Andrew Smith is a photographer from New Zealand. He is the owner of a small online gallery which specializes in Lightroom material such as presets and tutorials. The gallery also gives designers access to purchasing imagery for commercial use. Check it out here www.cubagallery.co.nz
1Q) Can you please tell us the story behind this portrait?
This shot was taken purely because I loved the location, I felt it would be perfectly suited to an interesting portrait. It had some great light coming through the window - I wanted to take advantage of it.
2Q) What photography gear did you use here and why? What is usually in your photo bag?
I think from memory I was using my Nikon D3 with a 70-200 f2.8 lens. This was less than ideal as the bathroom was pretty small, I found myself crammed into the back corner with just enough room to focus.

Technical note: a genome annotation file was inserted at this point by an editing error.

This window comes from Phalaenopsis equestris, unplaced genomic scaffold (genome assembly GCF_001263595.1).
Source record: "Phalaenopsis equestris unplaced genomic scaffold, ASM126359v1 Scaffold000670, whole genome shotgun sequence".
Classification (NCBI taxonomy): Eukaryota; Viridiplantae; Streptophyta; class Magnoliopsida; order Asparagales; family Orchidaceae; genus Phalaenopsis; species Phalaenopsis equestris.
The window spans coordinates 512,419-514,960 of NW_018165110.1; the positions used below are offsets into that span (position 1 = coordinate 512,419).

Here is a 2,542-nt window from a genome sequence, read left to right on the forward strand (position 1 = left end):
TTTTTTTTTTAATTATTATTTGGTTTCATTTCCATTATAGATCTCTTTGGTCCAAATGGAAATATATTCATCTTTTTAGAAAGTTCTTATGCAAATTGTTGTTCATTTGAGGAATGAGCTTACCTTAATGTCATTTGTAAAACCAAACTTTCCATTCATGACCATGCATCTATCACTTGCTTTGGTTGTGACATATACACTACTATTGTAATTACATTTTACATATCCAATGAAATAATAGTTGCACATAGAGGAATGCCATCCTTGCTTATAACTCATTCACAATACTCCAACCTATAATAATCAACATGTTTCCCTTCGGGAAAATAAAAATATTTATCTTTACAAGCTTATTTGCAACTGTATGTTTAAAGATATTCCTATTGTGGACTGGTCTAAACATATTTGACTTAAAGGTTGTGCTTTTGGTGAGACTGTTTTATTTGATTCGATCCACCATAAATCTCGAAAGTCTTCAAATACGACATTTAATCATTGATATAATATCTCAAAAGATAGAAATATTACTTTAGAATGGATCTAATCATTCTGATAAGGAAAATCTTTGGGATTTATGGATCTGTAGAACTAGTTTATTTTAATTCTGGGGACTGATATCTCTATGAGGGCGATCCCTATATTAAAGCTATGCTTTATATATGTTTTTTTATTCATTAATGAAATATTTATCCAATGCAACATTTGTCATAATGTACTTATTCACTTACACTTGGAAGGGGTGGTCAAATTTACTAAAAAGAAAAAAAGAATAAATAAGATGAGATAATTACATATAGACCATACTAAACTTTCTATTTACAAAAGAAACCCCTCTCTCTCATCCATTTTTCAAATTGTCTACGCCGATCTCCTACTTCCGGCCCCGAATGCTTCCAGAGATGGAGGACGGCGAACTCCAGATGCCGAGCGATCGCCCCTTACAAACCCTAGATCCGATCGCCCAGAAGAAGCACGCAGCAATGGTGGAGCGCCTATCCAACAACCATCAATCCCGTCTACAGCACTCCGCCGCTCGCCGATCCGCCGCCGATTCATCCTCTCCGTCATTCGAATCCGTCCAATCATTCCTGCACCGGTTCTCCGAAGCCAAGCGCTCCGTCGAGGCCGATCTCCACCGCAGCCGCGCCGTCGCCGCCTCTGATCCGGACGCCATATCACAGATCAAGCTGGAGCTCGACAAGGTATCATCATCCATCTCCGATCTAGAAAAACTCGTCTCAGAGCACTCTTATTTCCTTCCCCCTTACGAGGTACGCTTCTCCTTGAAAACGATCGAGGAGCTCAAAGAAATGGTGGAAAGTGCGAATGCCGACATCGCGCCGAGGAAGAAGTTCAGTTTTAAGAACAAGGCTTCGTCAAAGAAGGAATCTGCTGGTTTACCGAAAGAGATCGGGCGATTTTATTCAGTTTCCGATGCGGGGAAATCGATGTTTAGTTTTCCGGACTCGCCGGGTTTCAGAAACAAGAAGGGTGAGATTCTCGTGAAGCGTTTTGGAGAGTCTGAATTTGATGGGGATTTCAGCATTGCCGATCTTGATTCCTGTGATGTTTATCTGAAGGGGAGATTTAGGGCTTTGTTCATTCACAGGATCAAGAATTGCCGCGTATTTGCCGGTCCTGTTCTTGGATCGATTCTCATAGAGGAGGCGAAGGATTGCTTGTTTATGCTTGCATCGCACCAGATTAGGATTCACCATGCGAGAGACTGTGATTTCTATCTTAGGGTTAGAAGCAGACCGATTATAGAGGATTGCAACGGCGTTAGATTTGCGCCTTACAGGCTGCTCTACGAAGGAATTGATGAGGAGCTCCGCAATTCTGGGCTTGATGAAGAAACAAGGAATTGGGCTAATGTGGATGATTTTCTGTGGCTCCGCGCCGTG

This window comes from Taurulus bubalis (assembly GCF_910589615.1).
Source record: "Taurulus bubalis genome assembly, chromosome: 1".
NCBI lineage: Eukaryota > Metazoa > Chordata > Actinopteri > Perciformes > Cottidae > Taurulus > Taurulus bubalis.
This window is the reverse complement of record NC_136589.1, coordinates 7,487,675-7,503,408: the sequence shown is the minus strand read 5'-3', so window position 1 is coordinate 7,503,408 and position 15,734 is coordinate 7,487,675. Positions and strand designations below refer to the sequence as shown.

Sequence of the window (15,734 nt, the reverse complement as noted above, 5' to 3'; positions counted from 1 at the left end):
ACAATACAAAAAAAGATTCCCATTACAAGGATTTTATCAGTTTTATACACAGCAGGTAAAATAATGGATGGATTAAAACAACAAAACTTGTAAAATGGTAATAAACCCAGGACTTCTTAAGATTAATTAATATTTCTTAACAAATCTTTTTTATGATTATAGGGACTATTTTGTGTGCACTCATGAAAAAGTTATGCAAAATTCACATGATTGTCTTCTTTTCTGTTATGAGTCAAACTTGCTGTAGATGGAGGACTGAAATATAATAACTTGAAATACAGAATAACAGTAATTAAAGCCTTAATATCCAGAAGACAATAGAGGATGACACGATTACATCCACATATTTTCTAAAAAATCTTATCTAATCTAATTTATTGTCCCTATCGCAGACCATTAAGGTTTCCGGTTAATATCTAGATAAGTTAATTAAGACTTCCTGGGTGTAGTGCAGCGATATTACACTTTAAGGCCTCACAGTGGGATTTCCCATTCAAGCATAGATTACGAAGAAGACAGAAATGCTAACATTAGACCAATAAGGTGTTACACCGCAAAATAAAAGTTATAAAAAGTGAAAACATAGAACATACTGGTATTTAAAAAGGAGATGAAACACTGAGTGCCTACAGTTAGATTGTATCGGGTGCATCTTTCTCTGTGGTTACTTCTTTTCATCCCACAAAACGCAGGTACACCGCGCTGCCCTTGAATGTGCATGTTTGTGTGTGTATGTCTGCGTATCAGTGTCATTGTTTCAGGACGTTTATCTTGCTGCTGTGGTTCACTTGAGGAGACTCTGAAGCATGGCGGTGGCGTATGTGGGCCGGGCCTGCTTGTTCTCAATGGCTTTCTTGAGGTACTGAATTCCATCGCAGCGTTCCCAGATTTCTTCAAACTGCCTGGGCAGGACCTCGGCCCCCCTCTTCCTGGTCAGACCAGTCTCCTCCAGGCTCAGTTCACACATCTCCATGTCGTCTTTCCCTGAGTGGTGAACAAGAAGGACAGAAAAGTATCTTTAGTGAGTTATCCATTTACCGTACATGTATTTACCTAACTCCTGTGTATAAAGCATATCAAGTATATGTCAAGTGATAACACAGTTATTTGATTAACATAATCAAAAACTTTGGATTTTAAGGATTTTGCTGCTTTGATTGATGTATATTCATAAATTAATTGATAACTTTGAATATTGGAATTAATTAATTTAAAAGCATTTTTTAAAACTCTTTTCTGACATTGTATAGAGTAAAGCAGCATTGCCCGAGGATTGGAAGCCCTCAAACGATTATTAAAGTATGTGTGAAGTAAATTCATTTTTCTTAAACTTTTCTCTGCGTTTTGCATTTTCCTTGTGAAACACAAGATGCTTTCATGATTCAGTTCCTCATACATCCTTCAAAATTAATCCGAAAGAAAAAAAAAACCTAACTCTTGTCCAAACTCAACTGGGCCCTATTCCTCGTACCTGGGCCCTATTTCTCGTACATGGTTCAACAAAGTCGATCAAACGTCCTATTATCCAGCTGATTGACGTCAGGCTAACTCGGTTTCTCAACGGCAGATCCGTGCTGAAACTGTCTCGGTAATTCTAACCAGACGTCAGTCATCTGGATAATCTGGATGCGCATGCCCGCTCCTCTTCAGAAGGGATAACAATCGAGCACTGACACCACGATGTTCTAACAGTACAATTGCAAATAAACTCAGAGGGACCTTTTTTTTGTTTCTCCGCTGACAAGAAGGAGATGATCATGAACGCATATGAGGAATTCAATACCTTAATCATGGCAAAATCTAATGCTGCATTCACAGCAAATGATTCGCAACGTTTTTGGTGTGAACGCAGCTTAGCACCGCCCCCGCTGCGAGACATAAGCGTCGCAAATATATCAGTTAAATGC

3Q) What do you love most about shooting portraits?
I think my favorite portrait work would be a more informal ‘street style’ approach. I enjoy the raw lighting and urban feel that street photography gives you.
4Q) Do you consider yourself mostly as a “portrait” photographer?
Not at all, I often describe myself as a designer with a camera. I tend to photograph anything that inspires and interests me, this can range from street photography to landscapes. I love the variety.
5Q) Do you work with available light or do you use additional lighting often?
I hardly ever use additional lighting, I don’t own any studio flash equipment. I will often add extra lighting in Adobe Lightroom, I find this gives me some great results.
6Q) What/Who are your photography muses and influences?
I think there is so much amazing photography work available now on the internet - websites like flickr, behance and deviant art have an incredible range of interesting and impressive photography. Recently I have been enjoying the fashion work of The Sartorialist.
7Q) Any tip for taking better portraits?
I think the connection you make with your model is extremely important. Your personality as a photographer will effect the end result, you are more likely to get good results if you feel confident around people and can connect with them at a personal level. If you feel uncomfortable engaging and directing people this can often hinder the quality of your portrait work.
Thank You, Andrew!